WELCH (Walsh, Welsh), THOMAS, surveyor, office holder, militia officer, and judge; b. 5 Nov. 1742 in Maryland, son of Francis Welch and Elizabeth Pierce; m. first in 1769 a Miss Johnson; m. secondly 11 May 1788 Mary (Polly) Mitchell in Harford County, Md, and they had two children; d. 2 July 1816 in Charlotteville Township, Upper Canada.
Francis Welch emigrated from Dungannon (Northern Ireland) about 1740 and settled in Philadelphia, Pa, where he engaged in maritime activities. Later, after his father had been captured and imprisoned by the French, young Thomas Welch was taken to live with one of his mother’s wealthy Quaker uncles near Philadelphia. Welch was sent to school and received a sound education. He served with the British provincial forces during the Seven Years’ War. At the conclusion of the war, he completed mathematical studies and was later appointed surveyor and under-sheriff in Berks County, Pa. In 1769 he removed to Frederick County, Md, where he was employed as a deputy surveyor, conveyancer, and coroner.
In February 1775 Welch refused reappointment as deputy surveyor and coroner and later declined a commission in the revolutionary forces. Fearing for his safety on the outbreak of hostilities, he conveyed his farm to a friend and made his way to the British lines. In October 1778 he was commissioned quartermaster of the Maryland Loyalists. The unit was stationed at Pensacola (Fla) for three years, during which time he also served as assistant engineer. The Spanish captured Pensacola in May 1781; the British prisoners were exchanged in July and then sent to New York City, where Welch learned of his wife’s death.
At New York Welch was appointed captain of a company of loyalist refugees which he accompanied to what is now New Brunswick. He was soon named a deputy surveyor and may also have been engaged as a conveyancer. He received a grant of 550 acres of land, only 25 of which he considered cultivable. After residing in New Brunswick and Quebec for nearly five years, he decided to return to Maryland to look after his affairs there. En route he was shipwrecked and lost all his possessions, including the deed to l,000 acres in Florida which he had purchased while stationed there. With the aid of friends he eventually made his way back to Frederick County where he resumed his former professions; soon after, he moved to Havre de Grace, remarried, and became manager of the Legh Furnace, an ironworks owned by an old business associate, Legh Master. Unable to recover his pre-revolution properties or debts, Welch appealed to the British consulate at Philadelphia for aid, but to no avail. He was, however, advised that generous grants of land were being made to loyalists who settled in Upper Canada.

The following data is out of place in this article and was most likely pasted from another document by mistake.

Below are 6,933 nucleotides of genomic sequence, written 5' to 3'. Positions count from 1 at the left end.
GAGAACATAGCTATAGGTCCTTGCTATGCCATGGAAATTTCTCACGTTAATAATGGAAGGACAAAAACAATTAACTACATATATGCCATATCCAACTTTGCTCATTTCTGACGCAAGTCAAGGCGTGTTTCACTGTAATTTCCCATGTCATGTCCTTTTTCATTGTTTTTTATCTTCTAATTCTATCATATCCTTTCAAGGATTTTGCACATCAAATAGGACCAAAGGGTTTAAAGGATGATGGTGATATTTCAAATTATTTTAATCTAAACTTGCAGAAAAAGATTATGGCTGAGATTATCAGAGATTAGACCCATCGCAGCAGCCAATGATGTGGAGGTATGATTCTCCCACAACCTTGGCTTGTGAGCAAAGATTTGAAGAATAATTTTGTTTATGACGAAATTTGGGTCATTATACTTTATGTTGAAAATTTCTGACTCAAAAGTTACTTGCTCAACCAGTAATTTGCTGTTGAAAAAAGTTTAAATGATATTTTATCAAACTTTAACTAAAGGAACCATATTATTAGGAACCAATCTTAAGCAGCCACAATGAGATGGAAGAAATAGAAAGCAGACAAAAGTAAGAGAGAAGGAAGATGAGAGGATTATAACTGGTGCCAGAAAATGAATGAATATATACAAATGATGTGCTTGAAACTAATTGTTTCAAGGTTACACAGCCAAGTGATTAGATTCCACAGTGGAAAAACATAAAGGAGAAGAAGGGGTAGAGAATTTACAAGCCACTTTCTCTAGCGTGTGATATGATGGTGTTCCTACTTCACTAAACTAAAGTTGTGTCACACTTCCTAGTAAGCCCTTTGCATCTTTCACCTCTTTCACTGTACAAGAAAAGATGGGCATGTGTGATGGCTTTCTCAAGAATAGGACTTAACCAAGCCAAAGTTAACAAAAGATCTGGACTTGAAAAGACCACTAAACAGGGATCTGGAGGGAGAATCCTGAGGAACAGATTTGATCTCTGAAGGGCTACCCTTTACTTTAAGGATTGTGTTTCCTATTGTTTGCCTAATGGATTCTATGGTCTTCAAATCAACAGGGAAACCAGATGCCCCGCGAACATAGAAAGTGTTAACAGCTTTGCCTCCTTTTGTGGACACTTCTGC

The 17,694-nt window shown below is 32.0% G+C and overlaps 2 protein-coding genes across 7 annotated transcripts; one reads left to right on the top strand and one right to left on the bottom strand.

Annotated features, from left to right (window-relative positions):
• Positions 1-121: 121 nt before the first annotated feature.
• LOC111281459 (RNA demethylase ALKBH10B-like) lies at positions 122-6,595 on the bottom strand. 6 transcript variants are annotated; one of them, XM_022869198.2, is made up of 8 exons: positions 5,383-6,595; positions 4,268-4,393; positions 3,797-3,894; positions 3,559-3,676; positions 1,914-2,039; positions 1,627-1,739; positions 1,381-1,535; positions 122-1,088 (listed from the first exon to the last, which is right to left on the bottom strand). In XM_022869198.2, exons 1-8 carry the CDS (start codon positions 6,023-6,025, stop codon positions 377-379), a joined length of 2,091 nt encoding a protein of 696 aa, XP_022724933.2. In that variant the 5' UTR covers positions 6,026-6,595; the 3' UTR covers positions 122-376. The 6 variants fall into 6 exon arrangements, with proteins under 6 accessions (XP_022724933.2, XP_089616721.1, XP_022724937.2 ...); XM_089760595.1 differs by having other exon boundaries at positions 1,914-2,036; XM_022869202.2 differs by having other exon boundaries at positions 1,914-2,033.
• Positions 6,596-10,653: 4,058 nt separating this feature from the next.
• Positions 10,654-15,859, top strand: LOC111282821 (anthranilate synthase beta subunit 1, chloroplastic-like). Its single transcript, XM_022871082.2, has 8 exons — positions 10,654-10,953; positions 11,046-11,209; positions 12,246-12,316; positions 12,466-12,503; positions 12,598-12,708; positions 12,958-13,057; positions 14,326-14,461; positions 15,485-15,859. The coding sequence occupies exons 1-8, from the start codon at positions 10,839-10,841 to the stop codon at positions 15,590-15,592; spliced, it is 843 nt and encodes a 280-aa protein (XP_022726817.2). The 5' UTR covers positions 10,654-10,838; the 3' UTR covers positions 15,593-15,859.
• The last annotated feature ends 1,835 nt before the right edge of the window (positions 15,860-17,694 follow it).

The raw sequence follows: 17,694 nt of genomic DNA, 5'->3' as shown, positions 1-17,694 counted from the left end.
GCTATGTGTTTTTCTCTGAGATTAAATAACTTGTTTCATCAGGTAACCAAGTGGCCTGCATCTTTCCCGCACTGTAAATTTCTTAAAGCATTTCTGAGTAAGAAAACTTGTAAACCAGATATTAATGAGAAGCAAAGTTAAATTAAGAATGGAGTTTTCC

In mid September 1793 Welch left Maryland with his family and several members of his wife’s family, arriving at Queenston, Upper Canada, in November. He was appointed a deputy surveyor in Lincoln County and became a captain in the local militia. In June 1794 he was granted 2,500 acres in Lincoln; he moved to the vicinity of the Sugar Loaf in Humberstone Township and subsequently to Thorold Township. Welch surveyed several townships in Lincoln and Norfolk counties. As early as January 1794 he had expressed a desire to settle at Long Point in Norfolk. When on 3 Dec. 1796 he was designated Norfolk’s first land registrar, he took the opportunity to move there. He had already achieved a measure of local prominence when Robert Hamilton recommended him as justice of the peace in June 1796; he was commissioned the following month.